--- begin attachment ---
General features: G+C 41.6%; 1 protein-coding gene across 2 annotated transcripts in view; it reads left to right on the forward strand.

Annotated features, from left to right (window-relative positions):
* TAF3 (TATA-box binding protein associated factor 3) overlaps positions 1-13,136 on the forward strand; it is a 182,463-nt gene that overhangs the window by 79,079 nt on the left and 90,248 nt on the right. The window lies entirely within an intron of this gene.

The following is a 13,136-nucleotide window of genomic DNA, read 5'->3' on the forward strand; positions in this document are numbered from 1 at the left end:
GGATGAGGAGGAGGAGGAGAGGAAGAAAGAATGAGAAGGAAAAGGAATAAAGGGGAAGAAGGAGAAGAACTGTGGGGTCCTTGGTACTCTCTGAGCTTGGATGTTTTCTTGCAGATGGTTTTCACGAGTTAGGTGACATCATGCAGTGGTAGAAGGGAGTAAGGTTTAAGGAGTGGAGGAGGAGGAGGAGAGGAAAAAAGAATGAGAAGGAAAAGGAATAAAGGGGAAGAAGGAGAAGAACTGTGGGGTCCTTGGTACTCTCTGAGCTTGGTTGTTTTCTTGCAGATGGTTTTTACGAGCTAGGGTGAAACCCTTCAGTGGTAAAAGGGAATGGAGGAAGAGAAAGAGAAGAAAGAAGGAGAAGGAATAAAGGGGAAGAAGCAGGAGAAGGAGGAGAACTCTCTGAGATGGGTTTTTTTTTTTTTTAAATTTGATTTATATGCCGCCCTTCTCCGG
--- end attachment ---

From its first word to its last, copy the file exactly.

General features: G+C 41.6%; 1 protein-coding gene across 2 annotated transcripts in view; it reads left to right on the forward strand.

Annotated features, from left to right (window-relative positions):
* TAF3 (TATA-box binding protein associated factor 3) overlaps positions 1-13,136 on the forward strand; it is a 182,463-nt gene that overhangs the window by 79,079 nt on the left and 90,248 nt on the right. The window lies entirely within an intron of this gene.

The following is a 13,136-nucleotide window of genomic DNA, read 5'->3' on the forward strand; positions in this document are numbered from 1 at the left end:
GGATGAGGAGGAGGAGGAGAGGAAGAAAGAATGAGAAGGAAAAGGAATAAAGGGGAAGAAGGAGAAGAACTGTGGGGTCCTTGGTACTCTCTGAGCTTGGATGTTTTCTTGCAGATGGTTTTCACGAGTTAGGTGACATCATGCAGTGGTAGAAGGGAGTAAGGTTTAAGGAGTGGAGGAGGAGGAGGAGAGGAAAAAAGAATGAGAAGGAAAAGGAATAAAGGGGAAGAAGGAGAAGAACTGTGGGGTCCTTGGTACTCTCTGAGCTTGGTTGTTTTCTTGCAGATGGTTTTTACGAGCTAGGGTGAAACCCTTCAGTGGTAAAAGGGAATGGAGGAAGAGAAAGAGAAGAAAGAAGGAGAAGGAATAAAGGGGAAGAAGCAGGAGAAGGAGGAGAACTCTCTGAGATGGGTTTTTTTTTTTTTTAAATTTGATTTATATGCCGCCCTTCTCCGG